Can the Californian multi-brand Elyse Walker take the East Coast?
Walker says her stores are often compared to Barneys, but she notes, “Barneys was more forward-thinking. We’re more classic with an edge, and we’re a little more at home,” Walker says. “We call it luxury for real life. Real people.”
The type of growth Walker seeks also carries real risks. A chef’s first success is full of that cook’s DNA, but each further expansion is a dilution, until the result is a restaurant chain. In the case of Elyse Walker, how do you scale guided retailing while instilling the Walker touch in every store? The other risk is the loss of control that often accompanies new investors once the honeymoon is over.
Walker insists she’s covered both (but then, isn’t everyone at the start?). “I’ve spent the last 10 years detaching myself from the accent. I was the number one stylist. Now I’m not even in sales anymore,” she says. She hopes to find an investor willing to take a minority stake – best-case scenario, 25 to 30% – who can provide the knowledge she lacks. “I want someone who knows more than me.”
Walker’s strategy differs from that which drove the expansion – and contraction – of American department stores. It’s an area that some chains, including Nordstrom, have begun to explore with community stores that seek a closer relationship with local consumers.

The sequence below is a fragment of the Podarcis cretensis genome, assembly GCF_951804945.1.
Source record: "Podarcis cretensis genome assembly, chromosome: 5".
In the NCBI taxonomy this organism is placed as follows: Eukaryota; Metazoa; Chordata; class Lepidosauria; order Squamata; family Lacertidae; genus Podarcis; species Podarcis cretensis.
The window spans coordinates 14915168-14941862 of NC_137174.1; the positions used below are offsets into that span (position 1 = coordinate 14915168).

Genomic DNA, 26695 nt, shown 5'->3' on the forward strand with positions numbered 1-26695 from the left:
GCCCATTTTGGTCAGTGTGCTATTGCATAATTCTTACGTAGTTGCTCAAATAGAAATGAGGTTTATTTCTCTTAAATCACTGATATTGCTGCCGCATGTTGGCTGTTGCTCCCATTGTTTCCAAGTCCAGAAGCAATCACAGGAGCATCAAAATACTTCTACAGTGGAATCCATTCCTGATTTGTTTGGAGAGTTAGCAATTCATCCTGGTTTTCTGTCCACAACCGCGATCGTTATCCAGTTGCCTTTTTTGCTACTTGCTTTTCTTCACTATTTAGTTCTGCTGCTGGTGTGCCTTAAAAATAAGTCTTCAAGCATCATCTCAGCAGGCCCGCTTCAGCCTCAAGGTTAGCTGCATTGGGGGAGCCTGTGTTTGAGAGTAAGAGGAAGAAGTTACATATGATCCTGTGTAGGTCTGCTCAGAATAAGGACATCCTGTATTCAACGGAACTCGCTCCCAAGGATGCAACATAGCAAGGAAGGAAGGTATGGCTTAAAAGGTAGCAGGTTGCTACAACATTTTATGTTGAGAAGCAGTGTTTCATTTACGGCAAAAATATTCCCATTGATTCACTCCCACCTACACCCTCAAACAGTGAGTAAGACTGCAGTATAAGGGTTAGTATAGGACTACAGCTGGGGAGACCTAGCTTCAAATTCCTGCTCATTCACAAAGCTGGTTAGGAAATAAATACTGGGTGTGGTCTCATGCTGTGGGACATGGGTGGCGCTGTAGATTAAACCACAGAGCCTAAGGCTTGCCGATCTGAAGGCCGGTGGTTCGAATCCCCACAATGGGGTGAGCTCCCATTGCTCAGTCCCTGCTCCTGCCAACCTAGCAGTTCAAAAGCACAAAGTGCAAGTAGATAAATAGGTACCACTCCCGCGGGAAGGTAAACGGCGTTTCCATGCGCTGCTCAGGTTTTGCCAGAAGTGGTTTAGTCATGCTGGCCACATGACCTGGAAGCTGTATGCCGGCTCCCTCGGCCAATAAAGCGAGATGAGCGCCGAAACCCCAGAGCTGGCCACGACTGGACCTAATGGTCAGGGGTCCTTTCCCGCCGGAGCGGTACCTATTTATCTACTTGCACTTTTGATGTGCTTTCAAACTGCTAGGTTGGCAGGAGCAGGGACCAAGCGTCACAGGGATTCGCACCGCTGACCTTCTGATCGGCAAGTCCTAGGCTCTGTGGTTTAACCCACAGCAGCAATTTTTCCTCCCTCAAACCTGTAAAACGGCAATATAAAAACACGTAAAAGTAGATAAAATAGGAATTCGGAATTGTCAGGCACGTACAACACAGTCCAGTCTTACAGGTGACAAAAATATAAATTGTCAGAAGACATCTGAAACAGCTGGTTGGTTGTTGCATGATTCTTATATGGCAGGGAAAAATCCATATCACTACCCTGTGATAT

Walker’s two locations in New York aim to reach city residents where they live. The Madison Avenue flagship, slated to open this fall, will occupy a space once occupied by Bibhu Mohapatra on 74th Street. Walker chose the location because it’s close to independent restaurants, including local favorite Saint Ambrose — “the best carciofi salad” — and schools such as Buckley’s, just around the corner. Moms shopping after the drop off are among her best California customers.
The other location is on Moore Street in Tribeca — despite the legions of tips she’s received to go to a more commercial Soho — in a spot that once housed a drug store. “I’m 100 feet from Bubby’s,” she says of the location near a beloved restaurant. “There’s something very communal about Tribeca.” The opening of the store is planned for the beginning of next year.
“People can come in and say hi,” Walker says. “It’s not a quick sale (concept). We’re not on 57th and Fifth, or Rodeo Drive. We’re in communities where people come in and say, ‘Can we use the bathroom?’ »